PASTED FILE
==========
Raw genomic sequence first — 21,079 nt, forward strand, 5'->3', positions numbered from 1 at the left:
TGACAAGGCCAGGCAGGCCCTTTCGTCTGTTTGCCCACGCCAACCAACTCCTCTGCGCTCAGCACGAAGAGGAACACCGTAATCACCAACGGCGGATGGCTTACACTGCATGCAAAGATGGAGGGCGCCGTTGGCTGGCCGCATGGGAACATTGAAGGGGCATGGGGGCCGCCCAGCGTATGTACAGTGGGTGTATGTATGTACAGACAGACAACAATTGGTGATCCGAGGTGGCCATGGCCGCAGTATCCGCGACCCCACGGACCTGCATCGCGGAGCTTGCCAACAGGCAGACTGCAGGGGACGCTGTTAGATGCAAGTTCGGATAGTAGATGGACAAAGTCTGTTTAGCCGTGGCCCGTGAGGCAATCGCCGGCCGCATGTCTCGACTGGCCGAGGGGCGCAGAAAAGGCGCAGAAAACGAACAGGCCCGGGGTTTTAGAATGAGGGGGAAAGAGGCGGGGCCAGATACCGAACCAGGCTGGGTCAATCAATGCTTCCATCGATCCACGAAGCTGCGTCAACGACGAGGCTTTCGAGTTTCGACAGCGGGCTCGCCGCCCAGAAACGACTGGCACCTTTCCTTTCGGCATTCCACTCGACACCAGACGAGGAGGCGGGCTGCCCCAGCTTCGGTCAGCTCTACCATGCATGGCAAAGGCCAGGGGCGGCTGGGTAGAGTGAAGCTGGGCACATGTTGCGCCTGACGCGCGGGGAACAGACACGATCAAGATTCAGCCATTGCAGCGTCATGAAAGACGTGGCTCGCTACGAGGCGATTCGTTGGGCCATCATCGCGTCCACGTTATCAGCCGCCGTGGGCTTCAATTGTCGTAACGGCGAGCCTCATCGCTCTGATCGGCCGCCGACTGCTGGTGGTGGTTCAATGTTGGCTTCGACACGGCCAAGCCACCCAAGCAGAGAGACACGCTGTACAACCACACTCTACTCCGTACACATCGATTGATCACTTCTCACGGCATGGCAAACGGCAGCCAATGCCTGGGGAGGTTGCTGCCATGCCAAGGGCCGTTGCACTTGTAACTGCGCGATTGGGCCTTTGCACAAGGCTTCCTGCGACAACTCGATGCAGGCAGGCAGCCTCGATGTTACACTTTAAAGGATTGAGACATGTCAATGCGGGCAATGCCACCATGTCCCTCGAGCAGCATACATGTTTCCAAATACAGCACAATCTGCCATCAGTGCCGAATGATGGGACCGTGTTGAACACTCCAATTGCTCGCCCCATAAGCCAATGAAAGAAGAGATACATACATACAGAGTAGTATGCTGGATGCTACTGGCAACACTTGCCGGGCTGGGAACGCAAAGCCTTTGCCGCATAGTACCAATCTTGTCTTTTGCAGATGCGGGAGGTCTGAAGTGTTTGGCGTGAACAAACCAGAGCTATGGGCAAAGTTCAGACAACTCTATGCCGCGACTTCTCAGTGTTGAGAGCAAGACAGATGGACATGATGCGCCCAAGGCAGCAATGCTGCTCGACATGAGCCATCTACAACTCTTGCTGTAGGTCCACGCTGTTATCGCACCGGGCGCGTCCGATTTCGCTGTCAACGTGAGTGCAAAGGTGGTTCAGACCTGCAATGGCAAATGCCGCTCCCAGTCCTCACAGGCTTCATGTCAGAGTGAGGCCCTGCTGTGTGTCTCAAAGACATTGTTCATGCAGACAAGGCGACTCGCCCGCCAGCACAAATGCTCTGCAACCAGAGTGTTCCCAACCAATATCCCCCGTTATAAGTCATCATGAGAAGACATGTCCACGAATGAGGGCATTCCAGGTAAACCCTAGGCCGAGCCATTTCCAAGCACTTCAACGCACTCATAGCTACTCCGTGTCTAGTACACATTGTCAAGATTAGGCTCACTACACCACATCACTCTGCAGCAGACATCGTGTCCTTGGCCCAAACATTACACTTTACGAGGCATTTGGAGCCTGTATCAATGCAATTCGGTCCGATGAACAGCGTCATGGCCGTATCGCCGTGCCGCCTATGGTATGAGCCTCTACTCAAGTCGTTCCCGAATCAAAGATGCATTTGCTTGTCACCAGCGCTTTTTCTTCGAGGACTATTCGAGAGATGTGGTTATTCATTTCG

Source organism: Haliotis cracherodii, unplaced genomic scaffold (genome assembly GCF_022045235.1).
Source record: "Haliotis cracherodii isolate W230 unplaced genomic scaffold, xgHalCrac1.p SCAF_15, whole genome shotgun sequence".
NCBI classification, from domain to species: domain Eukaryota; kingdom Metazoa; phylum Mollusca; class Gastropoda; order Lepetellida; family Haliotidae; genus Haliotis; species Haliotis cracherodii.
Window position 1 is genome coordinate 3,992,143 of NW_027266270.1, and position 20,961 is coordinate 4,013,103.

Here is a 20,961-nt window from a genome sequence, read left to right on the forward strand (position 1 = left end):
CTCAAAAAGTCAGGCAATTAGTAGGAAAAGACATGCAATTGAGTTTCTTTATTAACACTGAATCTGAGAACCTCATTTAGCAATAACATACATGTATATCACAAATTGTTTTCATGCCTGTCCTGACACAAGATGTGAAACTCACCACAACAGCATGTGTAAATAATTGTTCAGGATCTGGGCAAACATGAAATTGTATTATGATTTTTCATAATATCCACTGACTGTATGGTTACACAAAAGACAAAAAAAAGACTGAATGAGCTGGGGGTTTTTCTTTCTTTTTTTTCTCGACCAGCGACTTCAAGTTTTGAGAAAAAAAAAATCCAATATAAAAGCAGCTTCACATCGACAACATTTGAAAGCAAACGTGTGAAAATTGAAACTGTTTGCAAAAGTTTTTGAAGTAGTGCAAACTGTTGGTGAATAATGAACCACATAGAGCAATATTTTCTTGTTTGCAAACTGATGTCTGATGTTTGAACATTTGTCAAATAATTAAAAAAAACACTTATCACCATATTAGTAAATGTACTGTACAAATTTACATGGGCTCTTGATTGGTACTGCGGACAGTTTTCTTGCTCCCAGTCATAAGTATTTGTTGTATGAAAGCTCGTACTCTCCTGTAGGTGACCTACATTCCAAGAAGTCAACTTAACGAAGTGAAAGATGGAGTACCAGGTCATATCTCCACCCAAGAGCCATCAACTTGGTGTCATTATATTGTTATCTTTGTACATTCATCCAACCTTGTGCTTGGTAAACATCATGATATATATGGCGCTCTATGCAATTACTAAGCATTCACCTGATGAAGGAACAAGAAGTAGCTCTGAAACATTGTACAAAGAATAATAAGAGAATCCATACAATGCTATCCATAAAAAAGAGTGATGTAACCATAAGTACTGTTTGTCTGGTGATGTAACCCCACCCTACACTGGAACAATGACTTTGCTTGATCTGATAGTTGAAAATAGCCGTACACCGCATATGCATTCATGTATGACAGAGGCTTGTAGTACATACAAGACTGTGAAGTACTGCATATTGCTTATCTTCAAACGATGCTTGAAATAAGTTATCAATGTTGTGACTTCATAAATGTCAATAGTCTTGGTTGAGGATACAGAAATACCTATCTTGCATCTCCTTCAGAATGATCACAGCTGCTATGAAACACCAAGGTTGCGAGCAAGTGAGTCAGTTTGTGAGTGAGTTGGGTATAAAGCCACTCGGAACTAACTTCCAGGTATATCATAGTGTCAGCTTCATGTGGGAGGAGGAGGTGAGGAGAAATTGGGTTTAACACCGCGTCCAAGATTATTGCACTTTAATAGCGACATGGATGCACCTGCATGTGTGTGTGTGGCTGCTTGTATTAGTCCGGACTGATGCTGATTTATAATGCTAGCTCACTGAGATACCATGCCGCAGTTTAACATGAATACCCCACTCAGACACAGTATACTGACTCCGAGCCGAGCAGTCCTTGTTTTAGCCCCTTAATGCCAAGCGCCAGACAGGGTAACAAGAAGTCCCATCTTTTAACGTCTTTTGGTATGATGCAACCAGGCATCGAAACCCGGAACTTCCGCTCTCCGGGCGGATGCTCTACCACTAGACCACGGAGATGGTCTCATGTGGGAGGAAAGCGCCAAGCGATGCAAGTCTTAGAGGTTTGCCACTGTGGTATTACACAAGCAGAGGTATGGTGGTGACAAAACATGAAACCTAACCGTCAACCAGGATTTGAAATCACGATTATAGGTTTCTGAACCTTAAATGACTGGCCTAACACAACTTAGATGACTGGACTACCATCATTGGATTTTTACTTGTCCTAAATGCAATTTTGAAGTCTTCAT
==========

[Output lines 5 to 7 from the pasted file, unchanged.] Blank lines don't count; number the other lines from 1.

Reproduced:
NCBI classification, from domain to species: domain Eukaryota; kingdom Metazoa; phylum Mollusca; class Gastropoda; order Lepetellida; family Haliotidae; genus Haliotis; species Haliotis cracherodii.
Window position 1 is genome coordinate 3,992,143 of NW_027266270.1, and position 20,961 is coordinate 4,013,103.

Here is a 20,961-nt window from a genome sequence, read left to right on the forward strand (position 1 = left end):